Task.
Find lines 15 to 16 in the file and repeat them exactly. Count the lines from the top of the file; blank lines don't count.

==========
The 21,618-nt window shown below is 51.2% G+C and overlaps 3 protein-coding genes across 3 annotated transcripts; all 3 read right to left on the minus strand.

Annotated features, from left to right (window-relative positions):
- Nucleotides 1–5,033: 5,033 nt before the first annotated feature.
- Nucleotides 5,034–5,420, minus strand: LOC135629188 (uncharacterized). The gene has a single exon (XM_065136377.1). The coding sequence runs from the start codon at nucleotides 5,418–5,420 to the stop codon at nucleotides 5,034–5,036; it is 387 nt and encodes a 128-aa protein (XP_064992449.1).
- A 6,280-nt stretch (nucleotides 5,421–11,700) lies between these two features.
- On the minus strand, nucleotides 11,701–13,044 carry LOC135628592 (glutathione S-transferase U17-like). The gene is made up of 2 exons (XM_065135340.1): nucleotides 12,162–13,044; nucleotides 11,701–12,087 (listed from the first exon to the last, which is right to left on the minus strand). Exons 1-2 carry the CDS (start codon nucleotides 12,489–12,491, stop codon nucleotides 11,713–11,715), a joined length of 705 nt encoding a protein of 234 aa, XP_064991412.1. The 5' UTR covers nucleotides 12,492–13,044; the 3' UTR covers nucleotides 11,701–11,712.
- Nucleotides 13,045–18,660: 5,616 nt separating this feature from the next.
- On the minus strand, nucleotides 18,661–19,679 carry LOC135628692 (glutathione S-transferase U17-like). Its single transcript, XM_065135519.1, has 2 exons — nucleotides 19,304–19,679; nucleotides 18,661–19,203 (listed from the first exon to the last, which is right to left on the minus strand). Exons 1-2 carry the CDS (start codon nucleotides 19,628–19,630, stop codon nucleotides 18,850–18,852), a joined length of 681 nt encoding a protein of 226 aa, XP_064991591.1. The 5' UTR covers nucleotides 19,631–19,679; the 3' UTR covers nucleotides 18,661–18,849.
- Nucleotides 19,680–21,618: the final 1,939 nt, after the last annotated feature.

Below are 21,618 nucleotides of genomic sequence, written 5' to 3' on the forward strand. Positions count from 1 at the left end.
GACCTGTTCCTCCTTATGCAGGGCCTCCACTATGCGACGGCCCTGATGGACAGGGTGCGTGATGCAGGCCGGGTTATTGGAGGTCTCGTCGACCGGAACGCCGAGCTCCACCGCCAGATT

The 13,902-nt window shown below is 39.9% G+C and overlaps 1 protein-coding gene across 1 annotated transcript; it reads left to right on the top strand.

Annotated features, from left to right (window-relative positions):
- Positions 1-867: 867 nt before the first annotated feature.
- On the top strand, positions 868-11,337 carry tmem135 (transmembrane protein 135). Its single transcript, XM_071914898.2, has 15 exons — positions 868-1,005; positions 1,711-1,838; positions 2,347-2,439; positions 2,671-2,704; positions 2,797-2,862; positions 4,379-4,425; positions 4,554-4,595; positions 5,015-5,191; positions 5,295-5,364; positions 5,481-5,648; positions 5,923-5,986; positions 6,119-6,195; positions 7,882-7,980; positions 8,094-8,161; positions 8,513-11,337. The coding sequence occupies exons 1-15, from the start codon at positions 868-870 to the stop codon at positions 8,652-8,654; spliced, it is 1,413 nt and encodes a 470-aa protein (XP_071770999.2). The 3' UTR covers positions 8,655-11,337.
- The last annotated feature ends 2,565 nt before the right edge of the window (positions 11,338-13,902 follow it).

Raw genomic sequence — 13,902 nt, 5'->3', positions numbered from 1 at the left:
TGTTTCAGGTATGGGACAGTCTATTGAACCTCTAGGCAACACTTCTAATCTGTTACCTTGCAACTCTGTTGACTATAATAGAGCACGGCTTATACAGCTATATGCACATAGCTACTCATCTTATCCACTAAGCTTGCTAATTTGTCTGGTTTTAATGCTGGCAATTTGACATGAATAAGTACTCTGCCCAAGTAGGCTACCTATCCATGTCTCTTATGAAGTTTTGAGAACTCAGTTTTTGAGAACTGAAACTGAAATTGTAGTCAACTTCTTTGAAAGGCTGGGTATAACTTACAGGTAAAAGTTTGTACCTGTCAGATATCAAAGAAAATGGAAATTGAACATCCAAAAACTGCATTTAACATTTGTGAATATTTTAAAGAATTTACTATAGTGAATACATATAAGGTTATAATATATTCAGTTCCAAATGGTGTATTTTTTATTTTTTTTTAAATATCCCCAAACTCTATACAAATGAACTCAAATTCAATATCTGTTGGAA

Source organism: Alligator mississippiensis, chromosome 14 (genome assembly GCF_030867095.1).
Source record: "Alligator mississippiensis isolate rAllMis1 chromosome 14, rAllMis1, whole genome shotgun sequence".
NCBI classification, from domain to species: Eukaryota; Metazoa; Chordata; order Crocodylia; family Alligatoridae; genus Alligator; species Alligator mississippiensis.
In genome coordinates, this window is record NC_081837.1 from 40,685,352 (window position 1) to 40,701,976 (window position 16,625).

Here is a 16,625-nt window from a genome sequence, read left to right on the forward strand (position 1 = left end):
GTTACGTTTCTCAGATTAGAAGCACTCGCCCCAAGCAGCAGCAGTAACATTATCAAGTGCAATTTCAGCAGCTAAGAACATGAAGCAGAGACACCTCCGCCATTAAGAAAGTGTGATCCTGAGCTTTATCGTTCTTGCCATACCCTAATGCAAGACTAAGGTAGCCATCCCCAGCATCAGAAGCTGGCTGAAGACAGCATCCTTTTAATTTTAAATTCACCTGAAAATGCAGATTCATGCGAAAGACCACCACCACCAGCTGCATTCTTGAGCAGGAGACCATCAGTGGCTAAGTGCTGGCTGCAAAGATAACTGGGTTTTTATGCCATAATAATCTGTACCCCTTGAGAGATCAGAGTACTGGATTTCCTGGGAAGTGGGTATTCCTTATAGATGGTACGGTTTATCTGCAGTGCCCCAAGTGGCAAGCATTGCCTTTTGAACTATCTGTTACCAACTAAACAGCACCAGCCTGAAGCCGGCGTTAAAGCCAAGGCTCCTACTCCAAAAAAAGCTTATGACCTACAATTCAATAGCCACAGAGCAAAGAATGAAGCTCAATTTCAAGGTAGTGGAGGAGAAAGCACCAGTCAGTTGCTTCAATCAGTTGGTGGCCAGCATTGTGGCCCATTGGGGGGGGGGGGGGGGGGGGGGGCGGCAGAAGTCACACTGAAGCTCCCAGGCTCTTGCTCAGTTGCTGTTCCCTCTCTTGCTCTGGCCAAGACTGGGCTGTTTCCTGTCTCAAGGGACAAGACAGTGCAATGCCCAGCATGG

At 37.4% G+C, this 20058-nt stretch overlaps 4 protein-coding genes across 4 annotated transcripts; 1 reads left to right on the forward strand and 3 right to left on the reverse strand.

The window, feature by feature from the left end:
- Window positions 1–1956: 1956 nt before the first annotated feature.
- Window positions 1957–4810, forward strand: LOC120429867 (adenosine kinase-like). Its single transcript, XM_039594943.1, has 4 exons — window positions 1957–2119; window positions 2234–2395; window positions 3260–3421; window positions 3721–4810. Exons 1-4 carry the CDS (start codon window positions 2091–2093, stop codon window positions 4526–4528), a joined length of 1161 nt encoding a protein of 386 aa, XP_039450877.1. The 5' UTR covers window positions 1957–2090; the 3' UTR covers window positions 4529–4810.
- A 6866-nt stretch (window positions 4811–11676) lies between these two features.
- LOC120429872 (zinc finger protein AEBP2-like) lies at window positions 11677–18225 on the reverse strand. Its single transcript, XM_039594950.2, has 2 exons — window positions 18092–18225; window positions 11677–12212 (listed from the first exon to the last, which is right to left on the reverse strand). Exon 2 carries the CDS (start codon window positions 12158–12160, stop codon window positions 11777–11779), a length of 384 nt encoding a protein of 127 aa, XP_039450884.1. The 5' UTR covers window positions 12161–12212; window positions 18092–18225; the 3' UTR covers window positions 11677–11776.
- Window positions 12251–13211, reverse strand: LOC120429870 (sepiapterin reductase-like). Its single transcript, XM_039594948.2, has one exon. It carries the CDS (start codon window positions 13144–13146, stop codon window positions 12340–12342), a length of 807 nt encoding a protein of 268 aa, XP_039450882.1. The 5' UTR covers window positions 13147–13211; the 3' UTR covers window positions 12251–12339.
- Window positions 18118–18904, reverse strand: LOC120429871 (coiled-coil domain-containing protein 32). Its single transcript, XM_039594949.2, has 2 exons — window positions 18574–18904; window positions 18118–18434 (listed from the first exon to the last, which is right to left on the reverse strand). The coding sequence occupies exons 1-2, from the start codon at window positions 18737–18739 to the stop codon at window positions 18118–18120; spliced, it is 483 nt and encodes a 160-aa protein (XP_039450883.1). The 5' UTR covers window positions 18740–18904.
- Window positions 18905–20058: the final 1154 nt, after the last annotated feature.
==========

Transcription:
- On the top strand, positions 868-11,337 carry tmem135 (transmembrane protein 135). Its single transcript, XM_071914898.2, has 15 exons — positions 868-1,005; positions 1,711-1,838; positions 2,347-2,439; positions 2,671-2,704; positions 2,797-2,862; positions 4,379-4,425; positions 4,554-4,595; positions 5,015-5,191; positions 5,295-5,364; positions 5,481-5,648; positions 5,923-5,986; positions 6,119-6,195; positions 7,882-7,980; positions 8,094-8,161; positions 8,513-11,337. The coding sequence occupies exons 1-15, from the start codon at positions 868-870 to the stop codon at positions 8,652-8,654; spliced, it is 1,413 nt and encodes a 470-aa protein (XP_071770999.2). The 3' UTR covers positions 8,655-11,337.
- The last annotated feature ends 2,565 nt before the right edge of the window (positions 11,338-13,902 follow it).